Our turntable being installed at the Oldman River Dam site in the mid 1980s – Pat Dwyer Construction photo







Our turntable being installed at the Oldman River Dam site in the mid 1980s – Pat Dwyer Construction photo







Our turntable being transported to the Galt Historic Railway Park by Kerner Heavy Hauling in September 2000 – Great Canadian Plains Railway Society Photo









Turntable stored at the Galt Historic Railway Park – June 2015 – Jason Paul Sailer photo









A turntable was essentially a bridge on a center pivot with wheel supports on each end – June 2015 – Jason Paul Sailer photo









A close-up of the end of the turntable with the guide wheel present – June 2015 – Jason Paul Sailer photo








Here is the air-operated motor that ran the turntable – June 2015 – Jason Paul Sailer photo









Another close-up of the underside of the turntable showing the guide wheel and the structural reinforcement bracing. Wood planking and a set of railway rails would be located above the reinforcement bracing for the locomotive to sit on – June 2015 – Jason Paul Sailer photo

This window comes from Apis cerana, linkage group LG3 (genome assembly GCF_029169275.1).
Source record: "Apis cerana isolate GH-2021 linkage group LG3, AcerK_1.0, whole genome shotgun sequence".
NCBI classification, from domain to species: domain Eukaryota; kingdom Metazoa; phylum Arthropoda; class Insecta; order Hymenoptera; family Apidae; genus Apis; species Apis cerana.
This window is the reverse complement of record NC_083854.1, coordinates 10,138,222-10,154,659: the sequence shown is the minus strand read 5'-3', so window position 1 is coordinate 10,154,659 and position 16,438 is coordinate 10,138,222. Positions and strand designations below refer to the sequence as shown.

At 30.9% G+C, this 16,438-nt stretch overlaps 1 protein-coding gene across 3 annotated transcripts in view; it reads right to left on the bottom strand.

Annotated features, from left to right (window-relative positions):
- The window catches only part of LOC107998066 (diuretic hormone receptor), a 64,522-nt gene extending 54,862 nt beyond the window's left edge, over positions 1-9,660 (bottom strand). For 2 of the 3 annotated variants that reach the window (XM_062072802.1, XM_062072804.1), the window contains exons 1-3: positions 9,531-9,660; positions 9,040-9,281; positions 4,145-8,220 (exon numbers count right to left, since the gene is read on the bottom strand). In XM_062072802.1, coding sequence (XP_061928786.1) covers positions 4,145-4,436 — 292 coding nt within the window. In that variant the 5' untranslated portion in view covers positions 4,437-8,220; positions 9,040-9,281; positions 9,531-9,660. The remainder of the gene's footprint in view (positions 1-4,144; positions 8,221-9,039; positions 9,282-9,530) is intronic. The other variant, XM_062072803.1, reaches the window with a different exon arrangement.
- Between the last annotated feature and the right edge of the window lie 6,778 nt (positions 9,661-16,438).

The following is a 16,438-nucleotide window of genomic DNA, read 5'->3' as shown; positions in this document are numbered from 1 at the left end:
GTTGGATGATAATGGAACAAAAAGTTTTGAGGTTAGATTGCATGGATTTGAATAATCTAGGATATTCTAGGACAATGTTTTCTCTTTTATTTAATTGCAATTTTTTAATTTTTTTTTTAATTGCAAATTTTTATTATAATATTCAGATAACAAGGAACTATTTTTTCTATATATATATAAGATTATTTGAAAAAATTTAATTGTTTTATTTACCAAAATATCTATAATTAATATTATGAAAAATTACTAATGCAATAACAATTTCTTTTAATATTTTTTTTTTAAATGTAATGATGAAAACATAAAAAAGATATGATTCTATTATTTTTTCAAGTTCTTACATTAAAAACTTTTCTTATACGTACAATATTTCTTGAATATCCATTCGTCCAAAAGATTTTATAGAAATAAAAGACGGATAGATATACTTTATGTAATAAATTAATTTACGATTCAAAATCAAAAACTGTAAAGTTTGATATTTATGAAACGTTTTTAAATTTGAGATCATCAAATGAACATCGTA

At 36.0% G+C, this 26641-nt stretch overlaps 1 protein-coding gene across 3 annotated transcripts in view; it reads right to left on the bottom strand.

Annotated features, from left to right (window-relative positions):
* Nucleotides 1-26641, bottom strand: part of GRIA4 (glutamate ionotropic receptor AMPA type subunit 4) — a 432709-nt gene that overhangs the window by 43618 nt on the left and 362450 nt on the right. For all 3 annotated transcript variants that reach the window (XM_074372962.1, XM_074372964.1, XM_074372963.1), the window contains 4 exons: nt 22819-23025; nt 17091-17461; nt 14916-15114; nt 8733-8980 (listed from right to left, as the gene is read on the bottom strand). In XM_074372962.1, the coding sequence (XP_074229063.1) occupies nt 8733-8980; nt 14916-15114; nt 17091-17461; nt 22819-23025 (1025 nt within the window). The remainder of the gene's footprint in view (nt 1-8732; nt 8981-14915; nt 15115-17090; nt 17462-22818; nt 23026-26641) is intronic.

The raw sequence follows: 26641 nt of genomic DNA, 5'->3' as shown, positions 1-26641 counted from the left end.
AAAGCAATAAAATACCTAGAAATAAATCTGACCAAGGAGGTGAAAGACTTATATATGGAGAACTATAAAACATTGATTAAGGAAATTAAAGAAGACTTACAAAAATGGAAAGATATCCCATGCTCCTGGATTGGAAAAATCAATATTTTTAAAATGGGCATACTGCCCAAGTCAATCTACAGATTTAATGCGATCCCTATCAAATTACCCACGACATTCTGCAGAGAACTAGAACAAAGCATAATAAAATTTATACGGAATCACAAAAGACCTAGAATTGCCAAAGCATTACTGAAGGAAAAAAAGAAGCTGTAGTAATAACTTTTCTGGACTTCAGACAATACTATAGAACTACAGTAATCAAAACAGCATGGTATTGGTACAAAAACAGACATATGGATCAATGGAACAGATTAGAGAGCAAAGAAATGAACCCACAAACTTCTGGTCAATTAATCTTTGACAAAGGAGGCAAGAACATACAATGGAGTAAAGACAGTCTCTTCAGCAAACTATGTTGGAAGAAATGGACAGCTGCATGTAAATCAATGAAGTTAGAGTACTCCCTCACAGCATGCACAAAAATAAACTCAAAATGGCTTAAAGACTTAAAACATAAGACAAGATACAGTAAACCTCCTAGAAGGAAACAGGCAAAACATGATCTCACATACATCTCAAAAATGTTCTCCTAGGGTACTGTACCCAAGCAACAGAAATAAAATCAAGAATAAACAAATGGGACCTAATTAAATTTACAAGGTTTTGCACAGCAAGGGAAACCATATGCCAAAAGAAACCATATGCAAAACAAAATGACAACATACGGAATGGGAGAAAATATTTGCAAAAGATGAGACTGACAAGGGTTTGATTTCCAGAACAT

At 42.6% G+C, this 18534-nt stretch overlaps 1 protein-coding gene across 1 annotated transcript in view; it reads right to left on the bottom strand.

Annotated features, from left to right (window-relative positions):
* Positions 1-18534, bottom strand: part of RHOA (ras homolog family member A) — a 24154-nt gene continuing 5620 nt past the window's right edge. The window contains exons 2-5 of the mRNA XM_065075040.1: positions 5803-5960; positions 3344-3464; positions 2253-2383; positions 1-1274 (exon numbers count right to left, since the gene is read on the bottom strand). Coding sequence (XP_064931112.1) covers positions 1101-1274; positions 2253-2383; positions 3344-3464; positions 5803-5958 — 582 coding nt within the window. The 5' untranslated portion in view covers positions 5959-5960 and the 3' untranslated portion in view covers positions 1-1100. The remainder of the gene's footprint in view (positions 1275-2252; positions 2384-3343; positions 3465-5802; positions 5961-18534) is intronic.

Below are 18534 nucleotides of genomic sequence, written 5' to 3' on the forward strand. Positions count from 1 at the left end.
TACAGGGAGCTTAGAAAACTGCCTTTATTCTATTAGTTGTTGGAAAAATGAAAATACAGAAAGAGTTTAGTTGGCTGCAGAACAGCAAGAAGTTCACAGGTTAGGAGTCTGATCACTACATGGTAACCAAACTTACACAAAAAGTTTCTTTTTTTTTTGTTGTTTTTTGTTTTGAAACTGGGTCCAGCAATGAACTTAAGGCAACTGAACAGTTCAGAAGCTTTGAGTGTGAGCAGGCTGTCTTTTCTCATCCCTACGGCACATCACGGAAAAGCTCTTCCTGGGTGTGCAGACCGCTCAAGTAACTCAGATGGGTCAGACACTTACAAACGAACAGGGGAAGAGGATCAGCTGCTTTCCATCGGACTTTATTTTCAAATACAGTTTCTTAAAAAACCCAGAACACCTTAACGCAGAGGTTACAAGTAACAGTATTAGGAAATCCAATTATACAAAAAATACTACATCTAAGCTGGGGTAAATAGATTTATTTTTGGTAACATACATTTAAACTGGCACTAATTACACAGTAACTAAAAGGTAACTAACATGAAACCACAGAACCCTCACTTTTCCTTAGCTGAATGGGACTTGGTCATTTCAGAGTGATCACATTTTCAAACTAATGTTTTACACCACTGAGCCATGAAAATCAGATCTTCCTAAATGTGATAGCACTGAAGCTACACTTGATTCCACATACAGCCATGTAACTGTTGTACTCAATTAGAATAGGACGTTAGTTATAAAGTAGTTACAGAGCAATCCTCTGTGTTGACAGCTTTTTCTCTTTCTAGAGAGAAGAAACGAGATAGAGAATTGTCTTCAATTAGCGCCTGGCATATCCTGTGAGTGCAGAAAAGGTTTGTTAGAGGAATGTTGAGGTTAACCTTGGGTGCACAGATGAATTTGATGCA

Posted in Galt Blog

Galt Historic Railway Park Rolling Stock Collection

Article by Jason Paul Sailer. 

The gem of the collection of the Galt Historic Railway Park is our 1890 International Train Station that was originally located half in Canada and half in the United States (Coutts, Northwest Territories and Sweetgrass, Montana). As per previous web blog posts, we described how it came to be and how Canadian Pacific Railway was tired of sharing the station and decided to ‘split’ their portion from Great Northern Railway in the fall of 1916 and moved their portion back into Canada. It then served CPR well up to the late 1980s and was then closed until being rescued in the early 2000s by the Great Canadian Plains Railway Society. But we are also proud of our rolling stock collection! Let’s take a look at them now…